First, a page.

PowerHouse MENtor: Nick Dietzen
July 31, 2017 | By Erika Rasmussen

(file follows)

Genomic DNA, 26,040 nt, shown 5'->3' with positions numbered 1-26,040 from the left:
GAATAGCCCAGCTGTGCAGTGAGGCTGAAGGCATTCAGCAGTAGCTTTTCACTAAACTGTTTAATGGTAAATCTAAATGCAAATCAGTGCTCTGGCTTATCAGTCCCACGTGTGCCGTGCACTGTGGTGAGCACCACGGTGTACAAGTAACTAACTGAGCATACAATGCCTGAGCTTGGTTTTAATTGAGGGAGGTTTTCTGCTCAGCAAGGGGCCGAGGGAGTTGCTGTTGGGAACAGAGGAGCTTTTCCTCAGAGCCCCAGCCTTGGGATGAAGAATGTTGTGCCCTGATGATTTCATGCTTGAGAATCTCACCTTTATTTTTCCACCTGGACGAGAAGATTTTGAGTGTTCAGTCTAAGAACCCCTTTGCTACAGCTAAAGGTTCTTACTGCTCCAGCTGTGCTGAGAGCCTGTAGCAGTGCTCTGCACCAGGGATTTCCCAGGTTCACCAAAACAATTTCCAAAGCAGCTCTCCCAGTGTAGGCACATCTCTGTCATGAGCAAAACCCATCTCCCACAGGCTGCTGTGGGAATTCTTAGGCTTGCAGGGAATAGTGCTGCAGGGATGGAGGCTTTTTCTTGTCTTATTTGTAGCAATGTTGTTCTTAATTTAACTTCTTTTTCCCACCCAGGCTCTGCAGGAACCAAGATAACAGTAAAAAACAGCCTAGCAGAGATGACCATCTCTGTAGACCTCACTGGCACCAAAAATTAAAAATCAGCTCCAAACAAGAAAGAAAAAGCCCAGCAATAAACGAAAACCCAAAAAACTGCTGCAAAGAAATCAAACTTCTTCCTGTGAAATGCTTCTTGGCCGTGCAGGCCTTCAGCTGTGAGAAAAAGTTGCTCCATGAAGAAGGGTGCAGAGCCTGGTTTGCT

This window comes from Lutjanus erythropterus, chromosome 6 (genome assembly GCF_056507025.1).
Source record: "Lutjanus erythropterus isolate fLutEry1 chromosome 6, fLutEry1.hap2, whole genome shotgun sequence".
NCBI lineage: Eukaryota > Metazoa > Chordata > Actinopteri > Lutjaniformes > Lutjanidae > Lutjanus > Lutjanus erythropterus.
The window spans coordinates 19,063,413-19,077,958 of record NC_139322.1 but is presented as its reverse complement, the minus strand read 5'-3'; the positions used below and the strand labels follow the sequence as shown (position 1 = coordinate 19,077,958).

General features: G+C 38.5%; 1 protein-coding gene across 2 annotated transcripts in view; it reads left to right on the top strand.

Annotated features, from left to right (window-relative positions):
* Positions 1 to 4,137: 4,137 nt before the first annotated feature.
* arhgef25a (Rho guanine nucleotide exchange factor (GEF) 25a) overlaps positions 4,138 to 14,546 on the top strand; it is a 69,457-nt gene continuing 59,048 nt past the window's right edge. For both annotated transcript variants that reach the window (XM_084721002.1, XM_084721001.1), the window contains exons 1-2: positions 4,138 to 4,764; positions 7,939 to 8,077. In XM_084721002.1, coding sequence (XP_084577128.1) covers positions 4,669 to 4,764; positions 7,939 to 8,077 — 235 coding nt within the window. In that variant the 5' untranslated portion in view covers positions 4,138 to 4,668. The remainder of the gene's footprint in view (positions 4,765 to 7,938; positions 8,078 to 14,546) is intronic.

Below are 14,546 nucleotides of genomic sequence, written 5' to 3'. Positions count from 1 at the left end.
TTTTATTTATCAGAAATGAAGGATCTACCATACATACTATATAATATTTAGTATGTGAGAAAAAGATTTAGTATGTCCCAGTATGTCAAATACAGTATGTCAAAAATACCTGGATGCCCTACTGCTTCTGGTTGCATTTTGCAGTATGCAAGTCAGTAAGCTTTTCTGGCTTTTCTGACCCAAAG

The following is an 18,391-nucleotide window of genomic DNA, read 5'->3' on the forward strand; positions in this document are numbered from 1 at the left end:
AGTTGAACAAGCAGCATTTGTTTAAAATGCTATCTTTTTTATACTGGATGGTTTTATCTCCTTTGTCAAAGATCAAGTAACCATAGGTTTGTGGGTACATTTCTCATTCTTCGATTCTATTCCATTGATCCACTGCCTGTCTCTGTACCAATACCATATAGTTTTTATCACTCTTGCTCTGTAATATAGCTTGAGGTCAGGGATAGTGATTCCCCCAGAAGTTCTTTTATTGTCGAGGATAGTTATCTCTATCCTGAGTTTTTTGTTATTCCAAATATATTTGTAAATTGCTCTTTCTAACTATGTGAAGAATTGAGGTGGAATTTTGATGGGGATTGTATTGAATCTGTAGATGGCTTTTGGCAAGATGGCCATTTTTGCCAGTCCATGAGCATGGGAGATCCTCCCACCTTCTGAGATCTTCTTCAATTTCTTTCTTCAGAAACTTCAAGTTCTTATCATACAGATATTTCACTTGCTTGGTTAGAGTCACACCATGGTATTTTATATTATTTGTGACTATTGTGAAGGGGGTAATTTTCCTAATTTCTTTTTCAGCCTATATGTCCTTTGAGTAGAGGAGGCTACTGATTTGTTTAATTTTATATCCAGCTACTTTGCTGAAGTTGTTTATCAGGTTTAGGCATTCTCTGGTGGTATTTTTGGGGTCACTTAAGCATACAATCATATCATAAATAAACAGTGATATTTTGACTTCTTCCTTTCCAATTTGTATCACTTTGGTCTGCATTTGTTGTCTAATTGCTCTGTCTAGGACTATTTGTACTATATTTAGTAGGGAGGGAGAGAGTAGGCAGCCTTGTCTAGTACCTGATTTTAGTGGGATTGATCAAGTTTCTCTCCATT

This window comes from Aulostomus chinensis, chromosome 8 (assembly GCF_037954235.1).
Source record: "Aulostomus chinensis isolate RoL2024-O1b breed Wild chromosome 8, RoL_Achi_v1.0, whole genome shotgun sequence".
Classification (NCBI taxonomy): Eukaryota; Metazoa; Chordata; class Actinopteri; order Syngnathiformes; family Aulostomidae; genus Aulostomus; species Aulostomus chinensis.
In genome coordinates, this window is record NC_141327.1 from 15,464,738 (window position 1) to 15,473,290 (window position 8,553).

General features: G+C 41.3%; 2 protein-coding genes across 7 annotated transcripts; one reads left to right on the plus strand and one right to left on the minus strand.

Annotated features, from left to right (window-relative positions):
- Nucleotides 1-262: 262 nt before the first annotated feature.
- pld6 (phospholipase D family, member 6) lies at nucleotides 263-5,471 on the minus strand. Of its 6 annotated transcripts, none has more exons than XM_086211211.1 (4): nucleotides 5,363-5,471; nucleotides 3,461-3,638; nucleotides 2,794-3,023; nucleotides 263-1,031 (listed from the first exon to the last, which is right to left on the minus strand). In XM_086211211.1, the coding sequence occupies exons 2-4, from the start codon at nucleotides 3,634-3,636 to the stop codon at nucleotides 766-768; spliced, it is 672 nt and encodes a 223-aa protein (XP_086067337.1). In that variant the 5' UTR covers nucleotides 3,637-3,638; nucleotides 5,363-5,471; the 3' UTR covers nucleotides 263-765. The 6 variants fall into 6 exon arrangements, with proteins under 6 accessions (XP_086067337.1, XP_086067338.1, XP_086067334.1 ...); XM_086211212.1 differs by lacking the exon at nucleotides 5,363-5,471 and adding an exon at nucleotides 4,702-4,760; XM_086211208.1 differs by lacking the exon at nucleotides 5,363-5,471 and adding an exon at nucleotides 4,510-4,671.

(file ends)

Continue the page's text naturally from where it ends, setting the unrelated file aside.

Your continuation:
PowerHouse Montana may be all about economic opportunity for women, but we are fortunate to have a few enlightened men among us who are willing to be advocates in the workplace. Men bring different skill sets and perspectives to mentoring relationships, and are essential to helping women get ahead. We interviewed some of our PowerHouse MENtors, who have made a pledge to support women in the workplace, and we hope that you'll reach out to them and thank them for their support. PowerHouse MENtor: Nick Dietzen, Planned Giving Officer, Montana Community Foundation Why did you join PowerHouse? Working with the Women's Foundation staff led me to learning about PowerHouse early on and I have the great pleasure of working with many PowerHouses at work and across the state. I want to help connect and be a resource when called upon, it's not a cliche that our best resource in Montana is our people. What can men do to champion women leaders in the workplace? Gender inclusiveness involves both men and women in advancing women's leadership -- I think that acknowledging both the historical challenges women have faced in the workplace, while also embracing the successes and achievements to date is valuable. Celebrating the future where gender equity is a norm, where female leadership is abundant is exciting, because the future is now and I feel fortunate to know that we are moving in the right direction and that current and future leadership is in the hands of capable, talented individuals in our state and our country -- with women leading the way. Have you ever had a female mentor? Have you ever mentored a woman, either formally or informally? Yes, I have been fortunate to have strong women in my life from birth, starting with my mother and grandmothers -- they helped lay a foundation in life for which I am eternally grateful -- my mother in particular has been a mentor to many students and colleagues during her 30 years in education. I have had wonderful mentors both educationally and in the workplace. My previous supervisor, Candace Cain at Carroll College, has and continues to be a wonderful professional mentor as well as a dear friend. My current supervisor and Powerhouse Member, Amy Sullivan, has also been a great professional mentor -- I have learned so much from these two smart, talented and generous human beings. I believe in the power of mentors. I think that most of my professional relationships are relational and less about who is mentoring who, but rather sharing knowledge, being a good resource and being available to help out whenever called upon for problem solving, creativity and knowledge. I have benefited from these relationships and hope to be of some service to those who may want to work with me as well. Why do you think diversity and inclusion in the workplace is important? Diversity and inclusion are absolutes both in the workplace and outside in my opinion. From an early age, I was drawn to both and developed an appreciation for diversity and inclusion in all facets -- I sought more diversity and benefited personally and educationally by virtue of having great access to many different backgrounds in college. Having had many diverse work experiences, lived in diverse locales and having diverse friendships has served me well and I'm incredibly lucky. We learn from others and we learn when our way of thinking is challenged and growth opportunities are provided. Everyone should be included and respected, we may not always agree with one another, but the conversations are crucial and vital -- we have a long way to go, but wherever we are going will be a better direction when we go along together. How do you think gender inclusiveness can effectively recruit and retain talented workers? This is an exciting time to be in the workplace. I believe that most of the talented individuals among us want to be at organizations that are inclusive and provide a great workplace culture. Thankfully, gender inclusivity will be a part of these great organizations, because great people are everywhere and they are diverse -- if you're not being inclusive that will be at your detriment and you will be left behind -- in my opinion, that is a beautiful thing! We need to leave exclusivity in the dust! What efforts do you make to create diverse, inclusive organizations? I have the distinct pleasure of working with numerous organizations, many of which are diverse and inclusive. I know that not everyone can say that, but I am proud that I can and my way of contributing is by celebrating and publicizing these organizations to all those I come in contact with. We need examples of great organizations and the ones at the forefront of my mind are both inclusive and diverse. What need do you have right now that a PowerHouse could help fulfill? There is immense talent and generosity in this state. The more we work together, the better we make our communities. I hope that I can meet more and more Powerhouses and have them continue to have conversations and embrace their roles as mentors -- we all can use a little help, so let's be of service to one another and be the tide that rises all our proverbial boats.